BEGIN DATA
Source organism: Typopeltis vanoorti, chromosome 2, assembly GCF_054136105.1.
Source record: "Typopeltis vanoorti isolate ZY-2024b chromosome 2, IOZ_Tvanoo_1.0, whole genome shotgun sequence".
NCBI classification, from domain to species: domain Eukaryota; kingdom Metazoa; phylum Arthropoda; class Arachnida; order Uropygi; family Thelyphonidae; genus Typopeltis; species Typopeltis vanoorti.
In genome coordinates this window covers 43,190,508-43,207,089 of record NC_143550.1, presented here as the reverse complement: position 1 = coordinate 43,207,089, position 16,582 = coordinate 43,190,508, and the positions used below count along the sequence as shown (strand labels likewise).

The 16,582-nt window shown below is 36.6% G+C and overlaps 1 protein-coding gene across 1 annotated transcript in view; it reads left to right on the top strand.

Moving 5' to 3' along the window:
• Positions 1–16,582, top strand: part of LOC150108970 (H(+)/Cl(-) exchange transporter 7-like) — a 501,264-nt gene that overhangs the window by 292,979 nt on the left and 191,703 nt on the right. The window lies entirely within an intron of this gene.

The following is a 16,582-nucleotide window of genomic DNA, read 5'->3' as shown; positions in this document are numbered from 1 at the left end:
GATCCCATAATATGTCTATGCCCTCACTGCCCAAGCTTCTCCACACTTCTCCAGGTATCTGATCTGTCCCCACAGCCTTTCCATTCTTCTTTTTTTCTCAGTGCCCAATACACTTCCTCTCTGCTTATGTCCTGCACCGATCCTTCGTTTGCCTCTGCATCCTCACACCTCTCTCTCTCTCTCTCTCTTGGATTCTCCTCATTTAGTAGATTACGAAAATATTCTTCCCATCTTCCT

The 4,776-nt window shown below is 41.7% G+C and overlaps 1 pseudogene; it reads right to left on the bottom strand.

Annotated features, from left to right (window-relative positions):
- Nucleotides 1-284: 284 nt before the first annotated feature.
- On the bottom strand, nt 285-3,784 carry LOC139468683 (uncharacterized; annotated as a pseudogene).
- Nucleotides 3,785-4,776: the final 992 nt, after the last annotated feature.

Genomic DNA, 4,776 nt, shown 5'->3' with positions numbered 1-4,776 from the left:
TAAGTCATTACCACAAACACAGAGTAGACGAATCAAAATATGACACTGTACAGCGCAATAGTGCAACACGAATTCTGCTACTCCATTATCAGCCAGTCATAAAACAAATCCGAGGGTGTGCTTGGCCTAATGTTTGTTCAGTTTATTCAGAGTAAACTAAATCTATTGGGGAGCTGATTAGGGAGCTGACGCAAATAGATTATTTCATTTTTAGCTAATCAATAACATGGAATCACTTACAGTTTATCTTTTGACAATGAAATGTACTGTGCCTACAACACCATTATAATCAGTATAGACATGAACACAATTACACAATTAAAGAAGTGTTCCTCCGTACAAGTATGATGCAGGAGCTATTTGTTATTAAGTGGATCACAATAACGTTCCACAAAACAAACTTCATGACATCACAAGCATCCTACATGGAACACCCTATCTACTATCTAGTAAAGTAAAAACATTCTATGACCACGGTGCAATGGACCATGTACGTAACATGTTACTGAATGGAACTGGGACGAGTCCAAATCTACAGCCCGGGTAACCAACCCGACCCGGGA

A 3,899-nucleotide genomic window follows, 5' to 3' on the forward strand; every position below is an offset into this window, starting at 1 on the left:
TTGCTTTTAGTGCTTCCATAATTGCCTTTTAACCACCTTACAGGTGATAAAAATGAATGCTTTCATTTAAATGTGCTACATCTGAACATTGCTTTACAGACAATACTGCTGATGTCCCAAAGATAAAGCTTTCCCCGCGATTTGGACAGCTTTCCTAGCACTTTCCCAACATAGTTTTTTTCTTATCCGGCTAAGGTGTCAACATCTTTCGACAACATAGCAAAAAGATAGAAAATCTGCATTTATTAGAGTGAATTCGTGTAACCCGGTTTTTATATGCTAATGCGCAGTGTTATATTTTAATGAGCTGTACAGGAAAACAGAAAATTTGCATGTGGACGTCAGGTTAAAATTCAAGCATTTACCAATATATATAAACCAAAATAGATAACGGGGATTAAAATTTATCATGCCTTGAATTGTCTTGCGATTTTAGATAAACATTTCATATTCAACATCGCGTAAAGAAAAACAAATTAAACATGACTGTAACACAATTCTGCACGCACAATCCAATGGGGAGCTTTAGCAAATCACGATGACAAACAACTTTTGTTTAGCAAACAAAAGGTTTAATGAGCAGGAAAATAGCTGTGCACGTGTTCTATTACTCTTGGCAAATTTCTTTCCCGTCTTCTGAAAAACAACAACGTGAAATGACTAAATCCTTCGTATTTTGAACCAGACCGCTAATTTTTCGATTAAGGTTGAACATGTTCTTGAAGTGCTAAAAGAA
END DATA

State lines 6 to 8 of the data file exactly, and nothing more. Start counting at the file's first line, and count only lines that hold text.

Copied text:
Moving 5' to 3' along the window:
• Positions 1–16,582, top strand: part of LOC150108970 (H(+)/Cl(-) exchange transporter 7-like) — a 501,264-nt gene that overhangs the window by 292,979 nt on the left and 191,703 nt on the right. The window lies entirely within an intron of this gene.

The following is a 16,582-nucleotide window of genomic DNA, read 5'->3' as shown; positions in this document are numbered from 1 at the left end: